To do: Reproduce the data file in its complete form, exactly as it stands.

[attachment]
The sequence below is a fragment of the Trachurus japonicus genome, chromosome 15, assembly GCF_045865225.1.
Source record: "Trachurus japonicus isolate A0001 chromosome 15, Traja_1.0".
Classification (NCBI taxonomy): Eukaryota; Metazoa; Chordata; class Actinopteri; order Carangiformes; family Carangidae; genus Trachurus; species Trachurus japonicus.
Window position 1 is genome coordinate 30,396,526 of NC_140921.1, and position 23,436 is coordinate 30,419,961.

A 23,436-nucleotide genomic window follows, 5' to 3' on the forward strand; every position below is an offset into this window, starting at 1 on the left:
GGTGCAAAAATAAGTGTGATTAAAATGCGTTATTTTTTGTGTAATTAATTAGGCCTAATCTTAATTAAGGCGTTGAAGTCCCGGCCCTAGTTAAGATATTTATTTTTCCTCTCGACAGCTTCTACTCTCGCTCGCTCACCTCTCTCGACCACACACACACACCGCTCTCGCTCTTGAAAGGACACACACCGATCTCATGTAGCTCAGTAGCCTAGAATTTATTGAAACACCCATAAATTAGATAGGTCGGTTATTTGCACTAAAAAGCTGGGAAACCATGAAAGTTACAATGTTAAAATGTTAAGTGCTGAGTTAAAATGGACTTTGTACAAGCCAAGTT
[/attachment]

The sequence below is a fragment of the Trachurus japonicus genome, chromosome 15, assembly GCF_045865225.1.
Source record: "Trachurus japonicus isolate A0001 chromosome 15, Traja_1.0".
Classification (NCBI taxonomy): Eukaryota; Metazoa; Chordata; class Actinopteri; order Carangiformes; family Carangidae; genus Trachurus; species Trachurus japonicus.
Window position 1 is genome coordinate 30,396,526 of NC_140921.1, and position 23,436 is coordinate 30,419,961.

A 23,436-nucleotide genomic window follows, 5' to 3' on the forward strand; every position below is an offset into this window, starting at 1 on the left:
GGTGCAAAAATAAGTGTGATTAAAATGCGTTATTTTTTGTGTAATTAATTAGGCCTAATCTTAATTAAGGCGTTGAAGTCCCGGCCCTAGTTAAGATATTTATTTTTCCTCTCGACAGCTTCTACTCTCGCTCGCTCACCTCTCTCGACCACACACACACACCGCTCTCGCTCTTGAAAGGACACACACCGATCTCATGTAGCTCAGTAGCCTAGAATTTATTGAAACACCCATAAATTAGATAGGTCGGTTATTTGCACTAAAAAGCTGGGAAACCATGAAAGTTACAATGTTAAAATGTTAAGTGCTGAGTTAAAATGGACTTTGTACAAGCCAAGTT